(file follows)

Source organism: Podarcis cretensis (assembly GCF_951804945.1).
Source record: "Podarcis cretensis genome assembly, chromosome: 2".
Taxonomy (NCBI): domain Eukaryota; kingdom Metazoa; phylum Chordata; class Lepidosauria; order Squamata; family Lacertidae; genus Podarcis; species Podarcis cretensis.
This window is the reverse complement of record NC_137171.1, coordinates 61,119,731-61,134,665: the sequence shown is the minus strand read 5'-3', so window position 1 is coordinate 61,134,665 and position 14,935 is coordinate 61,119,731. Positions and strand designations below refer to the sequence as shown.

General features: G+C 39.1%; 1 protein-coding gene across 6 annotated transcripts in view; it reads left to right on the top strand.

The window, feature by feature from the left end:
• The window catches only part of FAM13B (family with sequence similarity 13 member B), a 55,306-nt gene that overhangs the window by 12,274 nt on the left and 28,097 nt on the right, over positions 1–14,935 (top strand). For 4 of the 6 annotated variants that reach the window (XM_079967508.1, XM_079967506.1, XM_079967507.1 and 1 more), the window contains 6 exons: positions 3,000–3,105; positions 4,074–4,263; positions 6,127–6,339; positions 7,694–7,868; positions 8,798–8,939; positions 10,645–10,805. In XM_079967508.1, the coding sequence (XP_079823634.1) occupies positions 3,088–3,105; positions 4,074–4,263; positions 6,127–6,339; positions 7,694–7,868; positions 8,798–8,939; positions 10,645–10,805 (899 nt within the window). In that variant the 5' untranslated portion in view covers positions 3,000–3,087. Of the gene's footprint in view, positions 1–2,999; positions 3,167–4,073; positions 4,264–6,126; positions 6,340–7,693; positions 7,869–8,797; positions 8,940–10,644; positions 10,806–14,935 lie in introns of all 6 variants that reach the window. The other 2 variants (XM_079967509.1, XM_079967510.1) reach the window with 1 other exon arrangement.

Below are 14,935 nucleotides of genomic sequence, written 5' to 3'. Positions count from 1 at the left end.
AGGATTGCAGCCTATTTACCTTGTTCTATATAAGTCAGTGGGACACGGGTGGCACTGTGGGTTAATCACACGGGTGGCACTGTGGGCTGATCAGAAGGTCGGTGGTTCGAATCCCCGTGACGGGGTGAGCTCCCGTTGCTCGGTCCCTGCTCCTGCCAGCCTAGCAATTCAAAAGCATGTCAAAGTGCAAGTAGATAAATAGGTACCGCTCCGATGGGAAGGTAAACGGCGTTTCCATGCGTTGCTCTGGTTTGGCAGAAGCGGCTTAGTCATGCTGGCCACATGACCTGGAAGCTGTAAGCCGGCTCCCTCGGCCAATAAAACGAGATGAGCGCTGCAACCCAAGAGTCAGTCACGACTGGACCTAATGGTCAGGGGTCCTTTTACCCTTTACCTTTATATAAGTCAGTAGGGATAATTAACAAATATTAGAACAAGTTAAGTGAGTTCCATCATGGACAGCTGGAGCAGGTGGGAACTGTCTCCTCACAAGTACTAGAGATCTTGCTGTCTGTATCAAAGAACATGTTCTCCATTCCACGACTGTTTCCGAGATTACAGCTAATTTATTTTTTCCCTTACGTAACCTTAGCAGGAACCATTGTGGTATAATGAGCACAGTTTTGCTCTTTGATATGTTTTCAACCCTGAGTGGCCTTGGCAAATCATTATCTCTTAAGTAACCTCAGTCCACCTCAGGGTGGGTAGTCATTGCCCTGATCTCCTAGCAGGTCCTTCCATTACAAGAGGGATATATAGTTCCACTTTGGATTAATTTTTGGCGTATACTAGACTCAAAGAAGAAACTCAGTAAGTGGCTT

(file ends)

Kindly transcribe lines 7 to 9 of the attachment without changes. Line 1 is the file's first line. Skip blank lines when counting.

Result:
• The window catches only part of FAM13B (family with sequence similarity 13 member B), a 55,306-nt gene that overhangs the window by 12,274 nt on the left and 28,097 nt on the right, over positions 1–14,935 (top strand). For 4 of the 6 annotated variants that reach the window (XM_079967508.1, XM_079967506.1, XM_079967507.1 and 1 more), the window contains 6 exons: positions 3,000–3,105; positions 4,074–4,263; positions 6,127–6,339; positions 7,694–7,868; positions 8,798–8,939; positions 10,645–10,805. In XM_079967508.1, the coding sequence (XP_079823634.1) occupies positions 3,088–3,105; positions 4,074–4,263; positions 6,127–6,339; positions 7,694–7,868; positions 8,798–8,939; positions 10,645–10,805 (899 nt within the window). In that variant the 5' untranslated portion in view covers positions 3,000–3,087. Of the gene's footprint in view, positions 1–2,999; positions 3,167–4,073; positions 4,264–6,126; positions 6,340–7,693; positions 7,869–8,797; positions 8,940–10,644; positions 10,806–14,935 lie in introns of all 6 variants that reach the window. The other 2 variants (XM_079967509.1, XM_079967510.1) reach the window with 1 other exon arrangement.

Below are 14,935 nucleotides of genomic sequence, written 5' to 3'. Positions count from 1 at the left end.
AGGATTGCAGCCTATTTACCTTGTTCTATATAAGTCAGTGGGACACGGGTGGCACTGTGGGTTAATCACACGGGTGGCACTGTGGGCTGATCAGAAGGTCGGTGGTTCGAATCCCCGTGACGGGGTGAGCTCCCGTTGCTCGGTCCCTGCTCCTGCCAGCCTAGCAATTCAAAAGCATGTCAAAGTGCAAGTAGATAAATAGGTACCGCTCCGATGGGAAGGTAAACGGCGTTTCCATGCGTTGCTCTGGTTTGGCAGAAGCGGCTTAGTCATGCTGGCCACATGACCTGGAAGCTGTAAGCCGGCTCCCTCGGCCAATAAAACGAGATGAGCGCTGCAACCCAAGAGTCAGTCACGACTGGACCTAATGGTCAGGGGTCCTTTTACCCTTTACCTTTATATAAGTCAGTAGGGATAATTAACAAATATTAGAACAAGTTAAGTGAGTTCCATCATGGACAGCTGGAGCAGGTGGGAACTGTCTCCTCACAAGTACTAGAGATCTTGCTGTCTGTATCAAAGAACATGTTCTCCATTCCACGACTGTTTCCGAGATTACAGCTAATTTATTTTTTCCCTTACGTAACCTTAGCAGGAACCATTGTGGTATAATGAGCACAGTTTTGCTCTTTGATATGTTTTCAACCCTGAGTGGCCTTGGCAAATCATTATCTCTTAAGTAACCTCAGTCCACCTCAGGGTGGGTAGTCATTGCCCTGATCTCCTAGCAGGTCCTTCCATTACAAGAGGGATATATAGTTCCACTTTGGATTAATTTTTGGCGTATACTAGACTCAAAGAAGAAACTCAGTAAGTGGCTT